About this Item
First Edition. xvii, 617 pp. Original cloth. Spine slightly rubbed, else Very Good, without dust jacket. Harvard Economic Studies XXXIX. Bertil Ohlin: Bank of Sweden Prize in Economic Sciences in Memory of Alfred Nobel, 1977 (shared with James E. Meade), 'for their pathbreaking contribution to the theory of international trade and international capital movements.' 'The re-writing of my thesis in English and the adding of a section on location theory could not be done as quickly as I had hoped. In 1928 I sent a version to Harvard in the competition for the David Wells prize. Taussig sent me a kind letter and said that they had granted the prize to another economist but that they were willing to print my long manuscript in the Harvard Economic Studies. I was delighted. The book was finished in January 1931, when I had returned to Sweden as successor to Heckscher in the Stockholm School of Business. Several colleagues, and, particularly, Carl Iversen, made useful, more or less critical observations about the manuscript. Chiefly owing to my own correcting and revising proofs - after valuable suggestion by my colleague and relative, Tord Palander - the book did not appear until the spring of 1933. Apart from the general approach indicated above, the book was characterised by an attempt to pay more attention to how factor supply reactions, location, taxation, social policy, and risk affect international division of labour. The static factor proportion model was only a beginning' (Ohlin in his 'Autobiography' on the Nobel Foundation Web site. '. . . Ohlin's reputation was only firmly secured by the publication of Interregional and International Trade, a book which won him the Nobel Prize. Starting from an article written in 1919 by his old teacher, Eli Heckscher, Ohlin developed the thesis that both interregional and international trade are devices for the spatial exchange of the goods and services produced by factors of production since these factors themselves are to a greater or lesser extent incapable of being moved in space -- think of land as the classic case of an immovable factor -- in consequence of which relative prices in different geographical locations depend on the relative scarcity of factor endowments in these locations. This 'Heckscher-Ohlin Theorem', as it was soon to be called, entered almost immediately into the textbook literature, although not without a push from Samuelson in the 1940s, and the stimulus of Leontief's apparent empirical refutation of the theorem in the 1950s. It is doubtful, however, whether any later textbook treatment improved on Ohlin's own masterful presentation . . . By the end of the book, the entire range of international economic problems has been discussed and, moreover, the intimate connections between location theory, regional economics, and international trade have been brilliantly displayed' (Mark Blaug, Great Economists Since Keynes, pp. 185-6). Seller Inventory # 13596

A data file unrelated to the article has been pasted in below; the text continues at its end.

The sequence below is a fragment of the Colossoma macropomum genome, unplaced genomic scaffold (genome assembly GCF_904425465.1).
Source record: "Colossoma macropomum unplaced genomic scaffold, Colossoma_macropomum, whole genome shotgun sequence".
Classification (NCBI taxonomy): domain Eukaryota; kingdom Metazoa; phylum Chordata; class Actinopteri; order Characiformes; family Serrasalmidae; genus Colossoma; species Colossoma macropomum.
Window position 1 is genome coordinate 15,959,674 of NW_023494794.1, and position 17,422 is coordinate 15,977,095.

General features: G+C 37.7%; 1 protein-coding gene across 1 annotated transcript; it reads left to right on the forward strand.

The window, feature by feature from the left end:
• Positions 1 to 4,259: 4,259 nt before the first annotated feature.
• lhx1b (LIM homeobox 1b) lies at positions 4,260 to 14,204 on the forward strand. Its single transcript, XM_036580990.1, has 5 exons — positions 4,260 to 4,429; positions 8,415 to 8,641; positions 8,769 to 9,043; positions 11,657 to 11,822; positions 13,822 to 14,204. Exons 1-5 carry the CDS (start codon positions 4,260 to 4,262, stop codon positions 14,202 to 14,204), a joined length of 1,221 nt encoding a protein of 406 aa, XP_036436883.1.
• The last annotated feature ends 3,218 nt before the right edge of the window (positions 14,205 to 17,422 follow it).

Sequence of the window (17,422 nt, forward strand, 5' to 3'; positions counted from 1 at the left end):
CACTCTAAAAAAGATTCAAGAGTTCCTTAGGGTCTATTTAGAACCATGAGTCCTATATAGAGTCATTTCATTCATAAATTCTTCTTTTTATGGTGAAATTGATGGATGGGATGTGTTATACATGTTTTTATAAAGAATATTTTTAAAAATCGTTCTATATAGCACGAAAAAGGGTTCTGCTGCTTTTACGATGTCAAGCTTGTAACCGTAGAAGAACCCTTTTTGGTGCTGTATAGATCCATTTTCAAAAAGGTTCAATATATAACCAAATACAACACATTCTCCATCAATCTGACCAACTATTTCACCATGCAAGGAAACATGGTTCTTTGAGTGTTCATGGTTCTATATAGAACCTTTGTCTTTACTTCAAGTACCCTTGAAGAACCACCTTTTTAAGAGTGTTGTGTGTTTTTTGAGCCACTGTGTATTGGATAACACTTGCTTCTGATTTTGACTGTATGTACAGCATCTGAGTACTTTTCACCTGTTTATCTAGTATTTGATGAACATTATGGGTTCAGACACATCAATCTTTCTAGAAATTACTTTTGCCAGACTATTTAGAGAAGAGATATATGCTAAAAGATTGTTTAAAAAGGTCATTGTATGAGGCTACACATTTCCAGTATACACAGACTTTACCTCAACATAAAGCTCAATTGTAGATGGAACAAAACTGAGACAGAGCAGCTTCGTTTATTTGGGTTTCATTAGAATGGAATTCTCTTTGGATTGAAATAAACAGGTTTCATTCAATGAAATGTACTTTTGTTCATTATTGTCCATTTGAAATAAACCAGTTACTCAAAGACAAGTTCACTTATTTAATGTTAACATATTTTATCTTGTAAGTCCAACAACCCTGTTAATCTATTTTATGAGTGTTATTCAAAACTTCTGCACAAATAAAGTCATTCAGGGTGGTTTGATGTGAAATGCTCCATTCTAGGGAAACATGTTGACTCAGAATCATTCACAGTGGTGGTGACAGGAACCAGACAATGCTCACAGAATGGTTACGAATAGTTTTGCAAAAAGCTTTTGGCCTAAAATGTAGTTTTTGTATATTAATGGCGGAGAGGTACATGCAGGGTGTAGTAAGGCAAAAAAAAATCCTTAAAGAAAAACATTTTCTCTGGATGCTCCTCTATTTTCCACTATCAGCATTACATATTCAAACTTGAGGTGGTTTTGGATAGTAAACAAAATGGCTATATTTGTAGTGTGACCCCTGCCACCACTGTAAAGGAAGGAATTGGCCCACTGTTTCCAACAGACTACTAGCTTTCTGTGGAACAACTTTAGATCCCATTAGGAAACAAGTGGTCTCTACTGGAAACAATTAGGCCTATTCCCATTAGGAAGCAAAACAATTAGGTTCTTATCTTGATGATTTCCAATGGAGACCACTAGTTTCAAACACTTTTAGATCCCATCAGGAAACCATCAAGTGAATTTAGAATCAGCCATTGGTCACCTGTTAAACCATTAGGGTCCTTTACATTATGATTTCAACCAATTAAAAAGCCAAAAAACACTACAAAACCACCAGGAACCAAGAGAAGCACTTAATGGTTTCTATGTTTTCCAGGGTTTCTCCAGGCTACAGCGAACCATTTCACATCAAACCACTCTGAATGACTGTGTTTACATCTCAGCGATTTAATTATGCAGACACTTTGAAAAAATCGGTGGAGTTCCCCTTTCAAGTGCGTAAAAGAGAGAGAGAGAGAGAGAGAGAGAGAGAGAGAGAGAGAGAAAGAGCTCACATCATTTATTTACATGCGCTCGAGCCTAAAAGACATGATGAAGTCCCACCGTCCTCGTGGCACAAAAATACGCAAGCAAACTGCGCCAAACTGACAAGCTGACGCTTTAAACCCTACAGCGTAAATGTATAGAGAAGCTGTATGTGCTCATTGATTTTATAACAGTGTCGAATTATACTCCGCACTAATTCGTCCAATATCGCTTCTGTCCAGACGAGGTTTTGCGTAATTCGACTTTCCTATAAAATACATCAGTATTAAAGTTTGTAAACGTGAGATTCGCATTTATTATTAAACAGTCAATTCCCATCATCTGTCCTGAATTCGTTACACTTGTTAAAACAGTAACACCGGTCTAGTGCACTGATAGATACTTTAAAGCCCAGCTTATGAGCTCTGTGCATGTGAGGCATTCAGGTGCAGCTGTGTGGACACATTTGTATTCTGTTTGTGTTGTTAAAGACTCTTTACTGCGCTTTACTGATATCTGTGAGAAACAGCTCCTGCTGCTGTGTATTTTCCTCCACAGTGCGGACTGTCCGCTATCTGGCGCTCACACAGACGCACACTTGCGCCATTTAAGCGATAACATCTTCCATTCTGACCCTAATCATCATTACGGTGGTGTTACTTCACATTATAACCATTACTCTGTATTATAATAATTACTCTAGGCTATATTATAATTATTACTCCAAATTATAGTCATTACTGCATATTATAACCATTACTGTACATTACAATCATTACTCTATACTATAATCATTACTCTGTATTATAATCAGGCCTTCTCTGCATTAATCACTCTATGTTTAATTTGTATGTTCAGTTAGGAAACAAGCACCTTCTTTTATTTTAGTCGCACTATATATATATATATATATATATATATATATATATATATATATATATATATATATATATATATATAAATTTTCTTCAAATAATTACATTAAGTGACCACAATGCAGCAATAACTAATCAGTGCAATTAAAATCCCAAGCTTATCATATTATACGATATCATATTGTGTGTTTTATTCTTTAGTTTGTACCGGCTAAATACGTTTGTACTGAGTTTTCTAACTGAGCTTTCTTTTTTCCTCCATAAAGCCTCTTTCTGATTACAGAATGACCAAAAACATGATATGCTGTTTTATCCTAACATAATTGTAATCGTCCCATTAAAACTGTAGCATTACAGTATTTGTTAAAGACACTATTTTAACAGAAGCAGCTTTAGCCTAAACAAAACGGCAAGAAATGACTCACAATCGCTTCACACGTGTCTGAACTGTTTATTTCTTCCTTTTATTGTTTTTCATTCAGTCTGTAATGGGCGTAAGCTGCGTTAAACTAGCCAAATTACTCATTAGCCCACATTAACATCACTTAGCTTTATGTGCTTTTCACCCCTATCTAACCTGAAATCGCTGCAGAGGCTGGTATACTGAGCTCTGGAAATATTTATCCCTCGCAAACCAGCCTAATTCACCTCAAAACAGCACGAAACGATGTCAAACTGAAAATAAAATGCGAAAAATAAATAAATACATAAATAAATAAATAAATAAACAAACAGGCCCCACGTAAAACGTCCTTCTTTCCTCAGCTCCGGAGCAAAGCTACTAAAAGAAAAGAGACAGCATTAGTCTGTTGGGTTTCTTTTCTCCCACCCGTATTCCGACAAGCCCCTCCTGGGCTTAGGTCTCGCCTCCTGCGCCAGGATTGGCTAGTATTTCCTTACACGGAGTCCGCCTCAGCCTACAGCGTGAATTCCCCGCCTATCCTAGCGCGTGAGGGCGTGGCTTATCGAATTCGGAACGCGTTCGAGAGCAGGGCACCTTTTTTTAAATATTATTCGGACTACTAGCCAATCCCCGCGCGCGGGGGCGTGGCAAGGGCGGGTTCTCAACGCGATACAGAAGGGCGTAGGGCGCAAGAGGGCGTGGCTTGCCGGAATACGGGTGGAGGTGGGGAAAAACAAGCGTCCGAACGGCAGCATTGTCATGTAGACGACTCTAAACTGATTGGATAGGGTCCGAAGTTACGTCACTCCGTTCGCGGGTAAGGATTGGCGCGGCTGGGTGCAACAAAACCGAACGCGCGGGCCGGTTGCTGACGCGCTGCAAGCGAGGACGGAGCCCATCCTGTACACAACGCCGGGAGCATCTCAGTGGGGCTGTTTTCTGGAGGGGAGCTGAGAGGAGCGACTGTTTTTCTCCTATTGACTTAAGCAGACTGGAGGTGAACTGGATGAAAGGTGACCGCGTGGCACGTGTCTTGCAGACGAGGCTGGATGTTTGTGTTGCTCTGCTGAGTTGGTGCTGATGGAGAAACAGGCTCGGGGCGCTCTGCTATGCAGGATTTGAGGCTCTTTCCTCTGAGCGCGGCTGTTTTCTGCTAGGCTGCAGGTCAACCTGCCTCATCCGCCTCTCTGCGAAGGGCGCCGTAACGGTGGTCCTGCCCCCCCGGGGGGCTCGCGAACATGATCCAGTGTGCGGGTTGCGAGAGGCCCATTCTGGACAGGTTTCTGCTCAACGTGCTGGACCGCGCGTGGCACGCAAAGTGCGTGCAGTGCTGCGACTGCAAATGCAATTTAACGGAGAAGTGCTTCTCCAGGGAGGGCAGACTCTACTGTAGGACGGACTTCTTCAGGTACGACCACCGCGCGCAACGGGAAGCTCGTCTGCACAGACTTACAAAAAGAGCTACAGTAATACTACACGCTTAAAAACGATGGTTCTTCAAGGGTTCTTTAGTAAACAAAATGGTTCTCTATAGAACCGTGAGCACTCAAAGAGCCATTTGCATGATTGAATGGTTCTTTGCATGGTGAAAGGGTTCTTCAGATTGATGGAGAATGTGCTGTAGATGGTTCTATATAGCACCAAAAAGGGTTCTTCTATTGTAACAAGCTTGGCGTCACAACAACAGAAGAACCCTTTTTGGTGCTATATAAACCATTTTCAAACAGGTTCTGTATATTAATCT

Title: Interregional and International Trade.
Publisher: Cambridge: Harvard University Press, 1933.
Publication Date: 1933
Book Condition: Very Good
Dust Jacket Condition: No Jacket
Edition: 1st Edition